Q: An article in Foreign Policy before our election said it could matter a great deal that both Canada and Australia send to Paris prime ministers who are more serious about tackling climate change than were Stephen Harper and Tony Abbott. Can new Australian Prime Minister Malcolm Turnbull and Trudeau have a meaningful impact on talks in Paris?

A: Absolutely. Australia is the 13th-largest polluter overall, so we are one of the heavy hitters, and Canada’s right up there, as well. It’s hugely important that Canada and Australia play a constructive role in this. The danger was that one or both would play a very negative role, and lead a coalition of the unwilling that would make it that much more difficult to get things done.

Q: You’re talking to the Alberta government, and they’re obviously a more progressive regime than the past one. But they have been stout proponents of oil sands development. Quite a few say, as one might in Texas: Dance with the one who brung ya. You write in your book that three-quarters of the oil sands must stay in the ground. How far can they go with sustainable development of the oil sands?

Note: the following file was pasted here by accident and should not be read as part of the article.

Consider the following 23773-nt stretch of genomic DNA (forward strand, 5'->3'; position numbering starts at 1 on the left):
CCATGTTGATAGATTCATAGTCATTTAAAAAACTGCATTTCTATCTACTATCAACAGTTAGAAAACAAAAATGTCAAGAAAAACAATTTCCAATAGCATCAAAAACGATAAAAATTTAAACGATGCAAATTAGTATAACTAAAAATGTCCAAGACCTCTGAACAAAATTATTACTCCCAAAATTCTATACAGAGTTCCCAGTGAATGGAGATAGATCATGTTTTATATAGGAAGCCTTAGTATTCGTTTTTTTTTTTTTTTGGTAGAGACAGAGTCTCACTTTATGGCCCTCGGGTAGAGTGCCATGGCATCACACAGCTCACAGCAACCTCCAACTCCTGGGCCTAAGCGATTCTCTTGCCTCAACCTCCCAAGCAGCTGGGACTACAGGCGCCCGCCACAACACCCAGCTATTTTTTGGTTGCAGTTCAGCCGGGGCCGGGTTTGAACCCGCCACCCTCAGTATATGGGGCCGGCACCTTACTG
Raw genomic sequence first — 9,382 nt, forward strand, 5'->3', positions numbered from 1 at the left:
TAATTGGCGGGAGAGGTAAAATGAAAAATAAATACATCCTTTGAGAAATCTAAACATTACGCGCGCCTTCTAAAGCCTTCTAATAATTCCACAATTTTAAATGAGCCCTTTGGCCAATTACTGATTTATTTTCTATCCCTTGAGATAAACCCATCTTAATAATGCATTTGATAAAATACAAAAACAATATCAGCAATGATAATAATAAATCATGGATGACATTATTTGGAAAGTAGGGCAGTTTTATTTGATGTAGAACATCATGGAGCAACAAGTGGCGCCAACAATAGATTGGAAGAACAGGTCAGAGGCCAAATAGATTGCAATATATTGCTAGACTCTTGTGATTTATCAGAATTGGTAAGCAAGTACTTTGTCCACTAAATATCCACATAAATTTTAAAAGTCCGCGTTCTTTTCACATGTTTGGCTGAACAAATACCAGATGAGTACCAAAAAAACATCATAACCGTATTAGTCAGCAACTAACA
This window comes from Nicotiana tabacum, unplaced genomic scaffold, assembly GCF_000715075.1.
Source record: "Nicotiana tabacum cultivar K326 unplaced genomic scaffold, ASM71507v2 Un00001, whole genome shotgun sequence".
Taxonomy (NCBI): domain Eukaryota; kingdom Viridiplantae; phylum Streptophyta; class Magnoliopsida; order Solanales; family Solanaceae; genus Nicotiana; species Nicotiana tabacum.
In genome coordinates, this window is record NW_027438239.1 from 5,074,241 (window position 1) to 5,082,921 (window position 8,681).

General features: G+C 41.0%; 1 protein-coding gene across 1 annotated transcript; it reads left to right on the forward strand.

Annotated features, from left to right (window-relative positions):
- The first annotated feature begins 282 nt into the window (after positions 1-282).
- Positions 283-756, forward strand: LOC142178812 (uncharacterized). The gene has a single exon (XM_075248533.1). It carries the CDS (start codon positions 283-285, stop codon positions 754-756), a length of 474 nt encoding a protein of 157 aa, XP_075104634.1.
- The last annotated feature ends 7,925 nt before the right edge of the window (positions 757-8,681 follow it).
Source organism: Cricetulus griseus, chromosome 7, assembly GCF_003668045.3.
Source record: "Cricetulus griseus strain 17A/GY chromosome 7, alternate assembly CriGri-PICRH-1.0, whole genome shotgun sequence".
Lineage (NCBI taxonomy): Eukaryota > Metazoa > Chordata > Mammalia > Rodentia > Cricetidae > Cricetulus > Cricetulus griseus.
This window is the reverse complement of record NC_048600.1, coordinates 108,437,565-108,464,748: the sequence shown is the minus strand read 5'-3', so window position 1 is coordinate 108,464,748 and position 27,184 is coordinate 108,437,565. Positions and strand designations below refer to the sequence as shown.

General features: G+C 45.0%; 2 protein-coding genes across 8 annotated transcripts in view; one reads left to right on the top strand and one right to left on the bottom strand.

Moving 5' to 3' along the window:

A: The argument I made when I was here three years ago, to the old government, was that, in Australia, we have seen a collapse in the coal price. It wasn’t at the supply end; it was demand that was dying. And this was in the early days of the Chinese shift to clean tech, and away from fossil fuels. Oil is in a very similar position. Experts in the marketplace think they’re both about half responsible for the current price. Supply is going to fluctuate: If there’s a revolution in Saudi Arabia, the oil price is going to go up for a bit, but the overall medium-term trajectory has to be driven down by that demand equation. If you’re looking at a future for the tar sands, [ask]: Are you a low-cost producer? No. Are you a carbon-intensive producer? Yes. Is there likely to be some consequences to that, given the Paris meeting? Yes.

I’m going to say to this government, as well: Whatever you do and whatever you say about oil, there are larger forces at work here that suggest to me that a responsible government should be hedging its bets. Start putting programs in place to diversify the provincial economy. Don’t do what every other government here has done in times of low oil prices, which is to mouth some platitudes, start some process, then abandon it once oil prices creep back up again.

Jimmy Jeong

Jimmy Jeong

Q: Your book advocates the use of carbon capture and storage, but not the sort of initiative the Alberta government had put billions of dollars into: the geo-sequestration from coal or energy plants.

A: With that, you’re only doing something that prolongs, or attempts to prolong, the life of oil and gas and coal.